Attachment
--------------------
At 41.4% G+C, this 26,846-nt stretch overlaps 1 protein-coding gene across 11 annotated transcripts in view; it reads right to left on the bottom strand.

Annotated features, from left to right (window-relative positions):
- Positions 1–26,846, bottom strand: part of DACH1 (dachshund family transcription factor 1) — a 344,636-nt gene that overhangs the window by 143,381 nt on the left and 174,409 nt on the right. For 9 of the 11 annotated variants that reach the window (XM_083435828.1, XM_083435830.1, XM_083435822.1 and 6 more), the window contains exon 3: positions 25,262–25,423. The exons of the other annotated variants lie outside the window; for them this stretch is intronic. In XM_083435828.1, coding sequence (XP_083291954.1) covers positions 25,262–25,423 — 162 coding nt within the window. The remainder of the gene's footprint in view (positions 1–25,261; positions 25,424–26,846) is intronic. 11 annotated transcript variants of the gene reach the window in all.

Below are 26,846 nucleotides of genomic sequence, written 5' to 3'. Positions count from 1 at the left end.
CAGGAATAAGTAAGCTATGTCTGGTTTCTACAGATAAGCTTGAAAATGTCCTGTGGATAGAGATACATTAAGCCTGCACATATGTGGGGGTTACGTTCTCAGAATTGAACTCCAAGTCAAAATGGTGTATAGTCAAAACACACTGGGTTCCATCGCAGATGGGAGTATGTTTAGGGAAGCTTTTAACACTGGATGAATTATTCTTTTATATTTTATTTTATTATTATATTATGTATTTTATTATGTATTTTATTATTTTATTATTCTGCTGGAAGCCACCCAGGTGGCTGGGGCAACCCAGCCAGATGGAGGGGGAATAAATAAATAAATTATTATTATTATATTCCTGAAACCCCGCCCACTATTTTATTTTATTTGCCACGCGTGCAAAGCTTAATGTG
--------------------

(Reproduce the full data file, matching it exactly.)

At 41.4% G+C, this 26,846-nt stretch overlaps 1 protein-coding gene across 11 annotated transcripts in view; it reads right to left on the bottom strand.

Annotated features, from left to right (window-relative positions):
- Positions 1–26,846, bottom strand: part of DACH1 (dachshund family transcription factor 1) — a 344,636-nt gene that overhangs the window by 143,381 nt on the left and 174,409 nt on the right. For 9 of the 11 annotated variants that reach the window (XM_083435828.1, XM_083435830.1, XM_083435822.1 and 6 more), the window contains exon 3: positions 25,262–25,423. The exons of the other annotated variants lie outside the window; for them this stretch is intronic. In XM_083435828.1, coding sequence (XP_083291954.1) covers positions 25,262–25,423 — 162 coding nt within the window. The remainder of the gene's footprint in view (positions 1–25,261; positions 25,424–26,846) is intronic. 11 annotated transcript variants of the gene reach the window in all.

Below are 26,846 nucleotides of genomic sequence, written 5' to 3'. Positions count from 1 at the left end.
CAGGAATAAGTAAGCTATGTCTGGTTTCTACAGATAAGCTTGAAAATGTCCTGTGGATAGAGATACATTAAGCCTGCACATATGTGGGGGTTACGTTCTCAGAATTGAACTCCAAGTCAAAATGGTGTATAGTCAAAACACACTGGGTTCCATCGCAGATGGGAGTATGTTTAGGGAAGCTTTTAACACTGGATGAATTATTCTTTTATATTTTATTTTATTATTATATTATGTATTTTATTATGTATTTTATTATTTTATTATTCTGCTGGAAGCCACCCAGGTGGCTGGGGCAACCCAGCCAGATGGAGGGGGAATAAATAAATAAATTATTATTATTATATTCCTGAAACCCCGCCCACTATTTTATTTTATTTGCCACGCGTGCAAAGCTTAATGTG